The EEA amendment appears to suggest a specific point in the range of possible deals, which is why the Labour leadership and some of their MPs dislike it. I think their attitude is a mistake. The way to think about the EEA amendment, which is only expressed as a negotiating aim, is to steer the government towards the possible range of final deals, which has to include staying in the Single Market for goods. If this is not passed we will just waste more time as May fiddles around trying to inch closer to the possible range without the Brexiters throwing their toys out of the pram. [1]

There is also a purely short term political reason for the opposition supporting the EEA amendment. As I noted above, May will probably find it a relief to be directed to stay in the CU. She is already at the stage of realising that the UK staying in the CU is essential for a deal. The Brexiters will huff and puff, and Fox may even resign, but their anger will be directed at parliament more than May. The EEA amendment in contrast is likely to cause far greater discomfort in government: it is difficult to see how any Brexiter cabinet ministers will suffer this. So in terms of damage to the government, EEA inflicts much more than the CU.

May will also not welcome what is perhaps the most important amendment, proposed by Hailsham, which gives parliament the ability to direct the Prime Minister if the negotiations fail or the deal is voted down by parliament. However she has only herself to blame if this is passed, in particular for threatening no deal if parliament rejected her deal. By allowing the Brexiters to hijack the negotiations process, it is not surprising that parliament should decide that they need to start calling the shots. As Labour seem quite likely to reject a deal if she manages to achieve one, this amendment is crucial to minimise the subsequent chaos. The amendment is not quite parliament taking back control of the negotiation, but it does mean that May will have to start taking directions from parliament rather than the Brexiters. That has to be good for democracy in the UK.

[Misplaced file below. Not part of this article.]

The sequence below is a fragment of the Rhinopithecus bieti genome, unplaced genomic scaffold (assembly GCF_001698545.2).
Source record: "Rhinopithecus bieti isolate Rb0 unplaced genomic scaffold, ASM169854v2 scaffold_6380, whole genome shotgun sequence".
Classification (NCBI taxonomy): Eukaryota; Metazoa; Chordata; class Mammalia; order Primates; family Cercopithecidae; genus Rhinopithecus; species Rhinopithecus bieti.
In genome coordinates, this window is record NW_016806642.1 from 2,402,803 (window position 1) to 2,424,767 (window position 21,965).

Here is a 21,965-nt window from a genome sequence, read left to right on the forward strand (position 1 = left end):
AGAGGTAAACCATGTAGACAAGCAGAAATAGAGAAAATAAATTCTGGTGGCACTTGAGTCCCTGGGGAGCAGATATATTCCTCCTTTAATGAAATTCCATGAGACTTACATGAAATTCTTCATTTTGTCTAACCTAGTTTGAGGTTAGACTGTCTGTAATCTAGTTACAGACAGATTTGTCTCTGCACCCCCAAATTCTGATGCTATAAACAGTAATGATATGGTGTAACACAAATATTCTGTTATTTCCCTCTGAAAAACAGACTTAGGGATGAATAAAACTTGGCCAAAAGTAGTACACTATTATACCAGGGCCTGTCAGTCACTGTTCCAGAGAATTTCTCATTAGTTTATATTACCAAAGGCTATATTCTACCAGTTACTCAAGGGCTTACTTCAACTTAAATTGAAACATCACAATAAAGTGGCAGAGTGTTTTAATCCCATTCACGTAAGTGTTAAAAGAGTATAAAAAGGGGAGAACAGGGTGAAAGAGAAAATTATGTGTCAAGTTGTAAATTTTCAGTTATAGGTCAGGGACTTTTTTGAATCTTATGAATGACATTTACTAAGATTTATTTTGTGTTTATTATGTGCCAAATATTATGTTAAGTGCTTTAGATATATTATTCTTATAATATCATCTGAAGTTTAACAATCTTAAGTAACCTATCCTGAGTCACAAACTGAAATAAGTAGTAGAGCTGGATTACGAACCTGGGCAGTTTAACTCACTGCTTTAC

[1] Nor should the EEA be seen as something that is inflexible. It already contains a brake on immigration, where countries can take"appropriate measures" if serious economic, societal or environmental difficulties of a sectoral or regional nature arise and are liable to persist. There are lots of other issuesthat would have to be addressed if the UK signed up to the EEA outside the EU, which means there will be the opportunity to negotiate around issues to do with immigration or state aid.

Postscript (13/06/18) The government did not lose a single vote yesterday, and it will be surprising if they do today. Rebel Conservative MPs did get some concessions which will hopefully allow them to have some influence over a situation where MPs vote against the final deal or there is no deal, and the rebel numbers were increased by the resignation of Justice minister Phillip Lee. But they completely failed to start directing how May conducts the negotiating process, which leaves the Brexiters as a constant drag on May's efforts to start negotiating something that the EU might accept.

At the end of the day, Conservative MPs have put party before country. Brexiters have hijacked the negotiation process, and Conservative MPs are content to let that continue, even though time for a deal is running out. The bill they voted on yesterday and today involves a substantial transfer of powers from parliament to the executive, and Conservative MPs do nothing about it. A rabid right wing press encourages far right nutters to murder one MP, attempt to murder another, with one Conservative rebel requiring armed guards because of threats, and the same Conservative MPs do nothing about it because that press helps their party. Just as in the United States, nowadays a pluralistic democracy is unsafe when the main right wing party is in power. Based on this record, I cannot see Conservative MPs voting against any final Brexit deal, which in turn means the chances of a second referendum - always slim - have all but vanished.